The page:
TABLE 5-2______________________________________Comparison of Treated Product in Example 5 and UntreatedProduct       Untreated Product                   Treated Product______________________________________Surface Roughness         0.6 to 0.4 Rmax                       0.8 to 0.6 Rmax         (μm)       (μm)Surface Hardness         350 Hv        450 HvSurface Layer  --           400 MPaInternal StressAbrasion Test (Number)         100,000 Times 100,000 Times(Result)      Abnormal Abrasion                       No Abrasion______________________________________

The abrasion test was carried out by contacting the untreated product and treated product for 0.5 seconds per contact, respectively. The lubricating oil was one available in the market ("CRC 5-56": trade name manufactured by CRC Chemicals Inc.).

According to the results of the abrasion test, for the untreated product abnormal abrasion occurred after 100,000 tests. In the case of the treated product, abrasion did not occur after 100,000 tests. The treated product could be available after 1,000,000 abrasion tests.

The surface hardness of the treated product was about 1.3 times that of the untreated product. This means that, as stated before, the structure of the surface layer of the sliding portion of the treated metal-product was minuted thereby increasing the internal stress and hardness.

Since the roughness of the treated product was about 0.8 to 0.6 Rmax (μm), it was found that each concave portion formed on the surface of the sliding portion had a small depth of 0.8 μm or smaller.

Example 6

In Example 6, the shot-peening process was performed in two steps. Both the first step and the second step were performed on a machine tool shaft metal bearing having a diameter of 50 mm and a length of 50 mm. The following tables show the conditions of the shot-peening process steps as well as a comparison of a product treated under these conditions and an untreated product.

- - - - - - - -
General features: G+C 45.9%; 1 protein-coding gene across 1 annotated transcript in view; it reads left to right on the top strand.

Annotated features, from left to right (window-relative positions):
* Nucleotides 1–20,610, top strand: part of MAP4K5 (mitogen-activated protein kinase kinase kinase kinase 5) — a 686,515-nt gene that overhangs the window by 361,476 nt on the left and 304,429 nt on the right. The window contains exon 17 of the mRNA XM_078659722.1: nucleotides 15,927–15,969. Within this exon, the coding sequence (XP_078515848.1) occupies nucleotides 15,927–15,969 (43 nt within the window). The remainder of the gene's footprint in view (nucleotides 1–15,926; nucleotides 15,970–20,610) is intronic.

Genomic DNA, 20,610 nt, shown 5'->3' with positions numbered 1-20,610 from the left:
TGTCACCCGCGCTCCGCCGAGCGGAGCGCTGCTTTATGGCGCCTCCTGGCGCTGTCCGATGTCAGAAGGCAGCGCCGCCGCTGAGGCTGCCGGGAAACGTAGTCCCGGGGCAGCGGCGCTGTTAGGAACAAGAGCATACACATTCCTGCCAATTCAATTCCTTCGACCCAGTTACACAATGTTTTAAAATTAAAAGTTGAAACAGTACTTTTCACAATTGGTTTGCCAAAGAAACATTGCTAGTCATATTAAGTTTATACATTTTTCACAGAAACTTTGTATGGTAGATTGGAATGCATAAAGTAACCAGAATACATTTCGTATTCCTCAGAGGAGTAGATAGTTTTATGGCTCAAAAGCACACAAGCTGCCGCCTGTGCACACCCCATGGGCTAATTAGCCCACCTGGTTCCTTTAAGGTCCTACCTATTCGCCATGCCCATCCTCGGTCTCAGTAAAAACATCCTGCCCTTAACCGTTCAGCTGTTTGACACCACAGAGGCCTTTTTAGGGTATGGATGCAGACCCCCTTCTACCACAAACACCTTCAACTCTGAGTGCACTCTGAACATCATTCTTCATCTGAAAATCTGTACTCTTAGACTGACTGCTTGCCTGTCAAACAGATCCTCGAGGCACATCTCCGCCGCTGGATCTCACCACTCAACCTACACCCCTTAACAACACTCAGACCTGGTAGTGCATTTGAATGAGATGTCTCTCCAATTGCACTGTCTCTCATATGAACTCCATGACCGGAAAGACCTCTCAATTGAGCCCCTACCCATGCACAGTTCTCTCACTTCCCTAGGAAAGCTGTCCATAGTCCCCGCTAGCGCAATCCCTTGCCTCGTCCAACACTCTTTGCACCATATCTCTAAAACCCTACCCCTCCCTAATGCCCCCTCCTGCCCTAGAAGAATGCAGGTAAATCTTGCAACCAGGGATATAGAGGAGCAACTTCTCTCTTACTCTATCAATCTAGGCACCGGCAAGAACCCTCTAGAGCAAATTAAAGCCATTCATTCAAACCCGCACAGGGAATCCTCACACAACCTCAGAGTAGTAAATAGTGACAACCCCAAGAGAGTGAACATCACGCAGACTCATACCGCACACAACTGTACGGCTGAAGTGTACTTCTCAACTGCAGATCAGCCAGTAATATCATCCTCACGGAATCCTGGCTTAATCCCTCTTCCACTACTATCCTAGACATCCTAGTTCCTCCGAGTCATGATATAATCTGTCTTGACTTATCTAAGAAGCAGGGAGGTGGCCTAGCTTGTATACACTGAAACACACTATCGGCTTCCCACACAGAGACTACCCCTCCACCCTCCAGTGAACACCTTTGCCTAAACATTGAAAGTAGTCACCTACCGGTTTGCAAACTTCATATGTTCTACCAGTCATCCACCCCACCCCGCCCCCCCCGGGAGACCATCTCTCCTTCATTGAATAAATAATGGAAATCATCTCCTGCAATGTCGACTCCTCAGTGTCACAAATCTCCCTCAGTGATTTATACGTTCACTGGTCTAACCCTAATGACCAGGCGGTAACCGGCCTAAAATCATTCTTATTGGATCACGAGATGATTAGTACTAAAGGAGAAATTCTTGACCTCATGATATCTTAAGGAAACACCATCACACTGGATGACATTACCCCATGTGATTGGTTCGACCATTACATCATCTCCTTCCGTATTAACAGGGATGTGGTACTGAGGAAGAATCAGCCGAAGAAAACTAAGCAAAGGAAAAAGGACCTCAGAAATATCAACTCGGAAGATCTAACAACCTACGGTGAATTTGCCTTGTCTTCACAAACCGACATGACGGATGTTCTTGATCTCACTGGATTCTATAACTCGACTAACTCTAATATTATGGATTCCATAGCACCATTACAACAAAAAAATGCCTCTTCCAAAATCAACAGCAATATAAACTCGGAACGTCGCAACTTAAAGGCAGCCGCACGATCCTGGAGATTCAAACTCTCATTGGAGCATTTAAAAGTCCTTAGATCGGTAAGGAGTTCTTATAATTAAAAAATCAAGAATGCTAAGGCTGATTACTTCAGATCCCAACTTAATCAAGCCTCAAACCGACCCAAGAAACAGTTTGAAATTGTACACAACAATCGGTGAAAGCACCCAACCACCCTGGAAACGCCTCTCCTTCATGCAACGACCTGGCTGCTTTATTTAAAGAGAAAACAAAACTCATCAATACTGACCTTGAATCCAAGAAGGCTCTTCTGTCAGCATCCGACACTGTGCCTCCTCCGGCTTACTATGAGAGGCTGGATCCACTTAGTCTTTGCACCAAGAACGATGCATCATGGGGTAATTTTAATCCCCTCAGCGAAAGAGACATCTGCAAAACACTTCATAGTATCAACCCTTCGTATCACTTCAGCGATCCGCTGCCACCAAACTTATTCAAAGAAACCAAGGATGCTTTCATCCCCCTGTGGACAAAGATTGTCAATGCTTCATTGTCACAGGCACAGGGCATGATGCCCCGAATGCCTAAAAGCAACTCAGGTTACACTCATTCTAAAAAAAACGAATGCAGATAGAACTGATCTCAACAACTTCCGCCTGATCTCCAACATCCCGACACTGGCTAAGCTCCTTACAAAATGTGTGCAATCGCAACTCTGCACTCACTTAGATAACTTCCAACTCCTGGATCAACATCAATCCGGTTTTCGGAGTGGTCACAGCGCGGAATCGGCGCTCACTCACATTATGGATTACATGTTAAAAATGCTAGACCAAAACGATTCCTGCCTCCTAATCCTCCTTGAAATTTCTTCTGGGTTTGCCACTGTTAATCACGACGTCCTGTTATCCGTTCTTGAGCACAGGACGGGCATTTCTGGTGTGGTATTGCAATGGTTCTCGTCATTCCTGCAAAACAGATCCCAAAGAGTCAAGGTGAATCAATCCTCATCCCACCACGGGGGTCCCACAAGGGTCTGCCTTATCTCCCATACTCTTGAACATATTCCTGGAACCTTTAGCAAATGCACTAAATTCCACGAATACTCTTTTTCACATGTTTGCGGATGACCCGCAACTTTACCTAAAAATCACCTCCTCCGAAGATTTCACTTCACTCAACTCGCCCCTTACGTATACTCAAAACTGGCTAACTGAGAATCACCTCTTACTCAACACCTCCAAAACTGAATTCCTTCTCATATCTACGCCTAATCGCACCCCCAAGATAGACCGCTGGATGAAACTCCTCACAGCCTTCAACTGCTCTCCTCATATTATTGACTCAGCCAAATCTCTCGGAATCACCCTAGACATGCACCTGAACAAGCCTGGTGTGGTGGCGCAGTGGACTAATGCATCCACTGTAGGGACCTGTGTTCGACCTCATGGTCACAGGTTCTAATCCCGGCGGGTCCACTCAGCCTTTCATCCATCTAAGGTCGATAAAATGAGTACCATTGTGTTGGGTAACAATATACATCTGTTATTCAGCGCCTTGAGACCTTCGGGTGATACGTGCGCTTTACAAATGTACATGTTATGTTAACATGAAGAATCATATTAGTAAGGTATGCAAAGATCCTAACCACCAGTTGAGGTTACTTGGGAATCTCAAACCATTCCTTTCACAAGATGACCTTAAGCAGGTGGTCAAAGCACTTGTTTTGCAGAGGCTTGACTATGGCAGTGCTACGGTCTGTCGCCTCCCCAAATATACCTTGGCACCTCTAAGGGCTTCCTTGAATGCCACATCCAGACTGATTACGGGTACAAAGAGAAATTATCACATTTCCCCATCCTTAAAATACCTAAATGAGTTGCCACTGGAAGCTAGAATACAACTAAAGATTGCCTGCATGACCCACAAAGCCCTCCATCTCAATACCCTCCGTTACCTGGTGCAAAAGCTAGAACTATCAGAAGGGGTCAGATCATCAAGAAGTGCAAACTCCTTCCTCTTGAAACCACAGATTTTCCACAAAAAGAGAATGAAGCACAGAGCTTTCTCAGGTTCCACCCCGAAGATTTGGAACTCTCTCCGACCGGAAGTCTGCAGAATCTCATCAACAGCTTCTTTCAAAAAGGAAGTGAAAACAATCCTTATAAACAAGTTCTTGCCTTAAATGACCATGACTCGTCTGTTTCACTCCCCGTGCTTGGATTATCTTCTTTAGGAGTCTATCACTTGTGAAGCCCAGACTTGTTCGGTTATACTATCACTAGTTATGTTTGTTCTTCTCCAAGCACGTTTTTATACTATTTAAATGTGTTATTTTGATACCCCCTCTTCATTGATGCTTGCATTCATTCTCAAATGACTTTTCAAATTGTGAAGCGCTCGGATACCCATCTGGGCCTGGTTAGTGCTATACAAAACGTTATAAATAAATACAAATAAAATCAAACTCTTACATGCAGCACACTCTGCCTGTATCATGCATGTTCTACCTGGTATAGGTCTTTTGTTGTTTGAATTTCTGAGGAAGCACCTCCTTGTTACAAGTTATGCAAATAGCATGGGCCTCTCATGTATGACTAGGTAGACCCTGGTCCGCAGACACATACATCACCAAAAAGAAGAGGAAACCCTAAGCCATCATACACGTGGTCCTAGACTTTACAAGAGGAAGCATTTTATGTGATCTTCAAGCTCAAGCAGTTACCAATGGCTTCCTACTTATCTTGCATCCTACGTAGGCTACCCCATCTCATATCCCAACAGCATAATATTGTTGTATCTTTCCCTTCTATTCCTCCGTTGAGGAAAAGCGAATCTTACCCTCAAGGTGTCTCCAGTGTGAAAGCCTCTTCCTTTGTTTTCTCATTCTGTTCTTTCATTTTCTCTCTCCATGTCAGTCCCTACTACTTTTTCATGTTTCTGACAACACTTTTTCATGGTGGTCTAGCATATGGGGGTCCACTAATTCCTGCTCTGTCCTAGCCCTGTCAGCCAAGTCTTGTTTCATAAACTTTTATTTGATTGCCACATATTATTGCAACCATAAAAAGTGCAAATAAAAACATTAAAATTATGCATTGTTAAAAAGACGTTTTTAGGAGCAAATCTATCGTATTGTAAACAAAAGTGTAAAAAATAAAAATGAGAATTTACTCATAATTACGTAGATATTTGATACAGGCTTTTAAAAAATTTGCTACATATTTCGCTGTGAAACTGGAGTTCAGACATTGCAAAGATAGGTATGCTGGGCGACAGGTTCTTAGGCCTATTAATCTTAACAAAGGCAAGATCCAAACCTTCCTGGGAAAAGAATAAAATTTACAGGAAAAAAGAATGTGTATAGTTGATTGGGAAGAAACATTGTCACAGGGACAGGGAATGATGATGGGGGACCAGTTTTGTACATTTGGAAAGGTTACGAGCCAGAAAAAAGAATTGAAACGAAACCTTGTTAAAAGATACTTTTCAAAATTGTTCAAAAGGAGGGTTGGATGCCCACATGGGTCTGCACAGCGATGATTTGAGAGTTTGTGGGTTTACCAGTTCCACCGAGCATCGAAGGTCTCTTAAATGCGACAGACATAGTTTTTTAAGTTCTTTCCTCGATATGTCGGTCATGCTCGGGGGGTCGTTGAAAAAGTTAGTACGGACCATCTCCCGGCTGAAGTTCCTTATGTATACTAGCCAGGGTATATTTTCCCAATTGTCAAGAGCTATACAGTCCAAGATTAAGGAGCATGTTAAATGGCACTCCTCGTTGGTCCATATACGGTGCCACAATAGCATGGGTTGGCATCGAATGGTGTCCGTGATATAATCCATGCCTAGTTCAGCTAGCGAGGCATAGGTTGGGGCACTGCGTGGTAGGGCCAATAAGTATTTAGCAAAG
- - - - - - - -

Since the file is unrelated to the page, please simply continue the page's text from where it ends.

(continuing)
TABLE 6-1______________________________________Shot-Peening Process Conditions of the First Steps in Example______________________________________Shot-Peening Apparatus         Powder Blast ApparatusMetal-Product Machine         Tool Shaft Metal Bearing (φ50  50L)Metal-Product Material         Melting Injection Super Hard MaterialInjection Pressure         4.0 kg/cm2Injection Nozzle         9 mmDiameterInjection Velocity         120 m/secInjection Distance         200 mmProcess Time  1 product/30 secsShot Material WAShot Diameter 28μ (#600)Shot Hardness About 2000 Hv______________________________________

              TABLE 6-2______________________________________Shot-Peening Process Conditions of the Second Steps inExample 6______________________________________Shot-Peening Apparatus          Powder Blast ApparatusInjection Pressure          5.0 kg/cm2Injection Nozzle Diameter          9 mmInjection Velocity          160 m/secInjection Distance          150 mmProcess Time   1 product/40 secsShot Material  Alumina-Silica BeadShot Diameter  40μ (#400)Shot Hardness  About 1000 Hv (Moh's Hardness 7.5)______________________________________